Yesterday, even though it was a perfect late summer day, I spent the golden afternoon indoors listening to a successful author read from her best-selling book and answer questions about her writing process. She was very articulate and interesting, but I left feeling a bit disappointed. Where was the advice that would help me achieve similar success? Where was the magic formula that would propel my writing to New York Times critical acclaim? What exactly is that elusive key to getting the writing right?
Actually, she did mention the key, and the formula is simple. I've heard it before from almost every author I've ever heard speak. The one message they all have in common is: sit down and write. Then rewrite. Then rewrite more until it's good.
There just doesn't seem to be any way around the sad fact that this business of writing takes a hell of a lot of time. There are no easy paths, there are no short cuts, and when you are finally finished, there certainly are no guarantees that anyone will give a damn.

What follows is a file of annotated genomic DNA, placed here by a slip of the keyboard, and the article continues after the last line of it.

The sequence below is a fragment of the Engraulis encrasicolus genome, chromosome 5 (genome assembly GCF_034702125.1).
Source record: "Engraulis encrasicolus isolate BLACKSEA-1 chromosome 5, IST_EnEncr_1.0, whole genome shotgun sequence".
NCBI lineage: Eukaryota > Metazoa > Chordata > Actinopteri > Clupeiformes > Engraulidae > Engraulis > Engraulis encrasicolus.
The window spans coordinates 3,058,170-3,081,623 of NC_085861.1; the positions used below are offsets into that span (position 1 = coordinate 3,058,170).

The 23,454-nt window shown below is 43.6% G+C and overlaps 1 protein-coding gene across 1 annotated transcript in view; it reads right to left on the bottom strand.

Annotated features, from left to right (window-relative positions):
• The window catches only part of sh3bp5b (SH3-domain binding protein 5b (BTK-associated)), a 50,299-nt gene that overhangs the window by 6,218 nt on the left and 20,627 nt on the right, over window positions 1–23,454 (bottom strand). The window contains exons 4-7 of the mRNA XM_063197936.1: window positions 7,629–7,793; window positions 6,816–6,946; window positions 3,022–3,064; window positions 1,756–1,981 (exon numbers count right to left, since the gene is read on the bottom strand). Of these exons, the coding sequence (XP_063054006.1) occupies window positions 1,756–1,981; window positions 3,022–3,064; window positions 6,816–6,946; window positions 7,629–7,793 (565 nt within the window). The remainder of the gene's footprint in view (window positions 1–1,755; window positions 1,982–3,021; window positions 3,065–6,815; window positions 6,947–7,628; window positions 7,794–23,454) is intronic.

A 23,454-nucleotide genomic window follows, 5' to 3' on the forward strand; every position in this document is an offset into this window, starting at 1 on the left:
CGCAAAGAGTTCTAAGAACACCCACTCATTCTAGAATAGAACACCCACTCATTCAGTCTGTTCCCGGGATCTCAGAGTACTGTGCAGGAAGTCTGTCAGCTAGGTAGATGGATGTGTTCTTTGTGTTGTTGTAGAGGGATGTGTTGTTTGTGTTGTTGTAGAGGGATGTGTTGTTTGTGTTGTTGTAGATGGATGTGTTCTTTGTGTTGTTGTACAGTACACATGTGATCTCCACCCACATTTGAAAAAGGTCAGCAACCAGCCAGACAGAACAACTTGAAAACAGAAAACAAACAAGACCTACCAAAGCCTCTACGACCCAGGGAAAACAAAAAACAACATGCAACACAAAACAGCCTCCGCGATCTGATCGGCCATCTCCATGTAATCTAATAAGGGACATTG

I have been reading Selina Hastings' excellent biography of Somerset Maugham. Author of dozens of short stories, plays, and novels, Maugham is one of my writing super-heroes. "Mr. Know-It-All" is a wickedly amusing little tale, and Of Human Bondage is a recognized classic. But even Maugham had a rough start. Like all the rest of us, he struggled to get published. He was broke and forced to fake his way through expensive social events before he achieved recognition for his work. Even after financial success, he had to endure vicious criticism, not only for his work but for his life-style.
As Christopher Vogler points out in The Writer's Journey, we all travel our own writing paths, encountering heroes, guides, adversaries, allies, and shapeshifters along the way, but no where does he mention anything about shortcuts.